Oregon State University uses Siemens Software to Compete at Highest Levels of Global Formula Student Racing

By: Hannah Straub and Leigh Anderson

In the highly competitive world of Formula Student racing,  Global Formula Racing team is exceptional on the world stage.

Global Formula Racing (GFR) is a partnership between Oregon State University and German university Duale Hochschule Baden-Württemberg  (DHBW) Ravensburg in the town of Friedrichshafen in beautiful southwestern Germany. The team has a stellar track record, racking up many top-10 finishes since 2010, and winning the world championship for 4 years running. The team competes in  combustion, electric and autonomous racecar classes. The team is still top-tier despite having a smaller cash budget and no major automaker support compared to other world-class teams. Their current ranking is 10th in the world for Formula Combustion and 31st in Formula Electric. With over 800 competing worldwide, GFR is still the only international Formula Student team in the world, with both America and Germany cheering their success.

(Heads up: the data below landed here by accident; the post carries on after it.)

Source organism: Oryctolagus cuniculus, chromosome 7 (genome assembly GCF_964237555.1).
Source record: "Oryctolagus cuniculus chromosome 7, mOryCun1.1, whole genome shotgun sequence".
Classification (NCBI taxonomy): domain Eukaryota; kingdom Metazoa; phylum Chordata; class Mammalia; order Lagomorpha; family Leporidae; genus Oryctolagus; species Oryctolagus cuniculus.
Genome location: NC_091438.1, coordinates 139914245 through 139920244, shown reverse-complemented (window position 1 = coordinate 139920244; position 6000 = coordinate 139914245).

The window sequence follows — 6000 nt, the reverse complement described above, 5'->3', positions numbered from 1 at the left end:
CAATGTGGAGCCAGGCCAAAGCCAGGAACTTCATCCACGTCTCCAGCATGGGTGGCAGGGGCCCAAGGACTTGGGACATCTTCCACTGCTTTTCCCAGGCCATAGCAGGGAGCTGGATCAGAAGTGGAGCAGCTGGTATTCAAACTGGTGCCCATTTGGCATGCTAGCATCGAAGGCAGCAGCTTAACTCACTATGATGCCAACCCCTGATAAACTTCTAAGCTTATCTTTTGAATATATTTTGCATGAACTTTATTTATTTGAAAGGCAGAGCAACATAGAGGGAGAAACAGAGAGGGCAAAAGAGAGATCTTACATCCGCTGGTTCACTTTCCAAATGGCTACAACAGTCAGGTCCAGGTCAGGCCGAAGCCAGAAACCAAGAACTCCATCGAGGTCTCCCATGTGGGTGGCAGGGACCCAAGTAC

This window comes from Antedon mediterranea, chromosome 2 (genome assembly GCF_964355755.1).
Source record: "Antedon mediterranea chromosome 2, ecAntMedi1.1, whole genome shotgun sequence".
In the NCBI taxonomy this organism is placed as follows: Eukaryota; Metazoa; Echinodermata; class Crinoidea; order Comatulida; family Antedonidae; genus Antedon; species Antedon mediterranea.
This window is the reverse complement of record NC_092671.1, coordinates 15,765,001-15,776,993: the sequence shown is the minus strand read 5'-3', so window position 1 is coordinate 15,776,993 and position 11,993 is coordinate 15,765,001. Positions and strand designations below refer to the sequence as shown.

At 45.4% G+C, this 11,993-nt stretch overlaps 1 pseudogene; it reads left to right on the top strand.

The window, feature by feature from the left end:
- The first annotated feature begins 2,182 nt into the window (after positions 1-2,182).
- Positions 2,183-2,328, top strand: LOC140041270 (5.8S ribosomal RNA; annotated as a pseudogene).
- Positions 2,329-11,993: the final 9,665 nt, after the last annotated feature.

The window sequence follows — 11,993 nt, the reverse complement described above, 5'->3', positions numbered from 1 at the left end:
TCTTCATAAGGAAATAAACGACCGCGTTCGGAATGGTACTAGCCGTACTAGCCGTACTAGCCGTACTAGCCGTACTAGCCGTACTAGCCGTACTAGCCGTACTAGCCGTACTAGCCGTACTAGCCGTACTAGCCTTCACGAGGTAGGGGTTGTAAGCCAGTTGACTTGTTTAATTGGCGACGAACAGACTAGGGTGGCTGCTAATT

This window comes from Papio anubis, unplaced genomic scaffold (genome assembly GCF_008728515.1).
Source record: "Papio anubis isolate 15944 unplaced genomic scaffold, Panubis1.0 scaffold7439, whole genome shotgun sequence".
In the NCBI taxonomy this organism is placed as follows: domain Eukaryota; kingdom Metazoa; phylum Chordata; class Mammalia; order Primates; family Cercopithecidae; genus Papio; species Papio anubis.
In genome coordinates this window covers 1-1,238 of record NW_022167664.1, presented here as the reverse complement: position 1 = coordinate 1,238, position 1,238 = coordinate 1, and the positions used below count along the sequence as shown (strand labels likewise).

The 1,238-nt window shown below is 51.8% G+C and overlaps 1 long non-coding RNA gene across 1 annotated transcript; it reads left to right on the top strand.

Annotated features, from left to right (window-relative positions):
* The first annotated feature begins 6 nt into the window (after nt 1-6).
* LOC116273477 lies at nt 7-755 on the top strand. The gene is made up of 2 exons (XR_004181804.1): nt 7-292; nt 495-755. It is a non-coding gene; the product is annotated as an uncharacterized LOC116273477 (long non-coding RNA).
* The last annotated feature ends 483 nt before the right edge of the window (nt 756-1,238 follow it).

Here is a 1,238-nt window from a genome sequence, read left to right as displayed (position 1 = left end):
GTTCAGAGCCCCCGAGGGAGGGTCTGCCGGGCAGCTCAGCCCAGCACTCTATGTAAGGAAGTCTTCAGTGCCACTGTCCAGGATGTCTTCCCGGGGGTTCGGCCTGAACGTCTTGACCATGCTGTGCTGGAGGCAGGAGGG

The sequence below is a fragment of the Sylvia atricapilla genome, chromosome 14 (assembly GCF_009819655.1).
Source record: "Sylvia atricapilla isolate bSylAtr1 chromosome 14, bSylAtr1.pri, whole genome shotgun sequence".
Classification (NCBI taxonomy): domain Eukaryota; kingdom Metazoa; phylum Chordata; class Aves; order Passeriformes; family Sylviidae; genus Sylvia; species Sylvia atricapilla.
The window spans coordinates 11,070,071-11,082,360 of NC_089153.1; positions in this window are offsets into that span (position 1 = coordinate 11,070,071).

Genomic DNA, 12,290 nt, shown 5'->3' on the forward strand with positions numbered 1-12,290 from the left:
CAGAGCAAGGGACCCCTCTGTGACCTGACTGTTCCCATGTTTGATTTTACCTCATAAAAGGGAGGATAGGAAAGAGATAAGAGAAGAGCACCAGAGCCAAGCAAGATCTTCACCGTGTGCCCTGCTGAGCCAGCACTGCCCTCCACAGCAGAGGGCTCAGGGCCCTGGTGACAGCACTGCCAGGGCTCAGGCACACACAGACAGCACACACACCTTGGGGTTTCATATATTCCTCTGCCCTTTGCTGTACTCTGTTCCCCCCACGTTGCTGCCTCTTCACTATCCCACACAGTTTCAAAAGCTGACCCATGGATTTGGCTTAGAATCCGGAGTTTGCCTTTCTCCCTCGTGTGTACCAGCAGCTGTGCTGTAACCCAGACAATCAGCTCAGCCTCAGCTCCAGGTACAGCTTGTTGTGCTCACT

“We split the work evenly, collaborate on resources and have a great international cooperation between the universities,” says John Kittelman, graduate student at Oregon State and suspension lead for the GFR team. “We get great machines and electronics from Germany and we provide many  resources and the carbon fiber composite car chassis plus knowledge. Just like many global companies in industry, we can work around the clock and make faster progress than a one-country team.”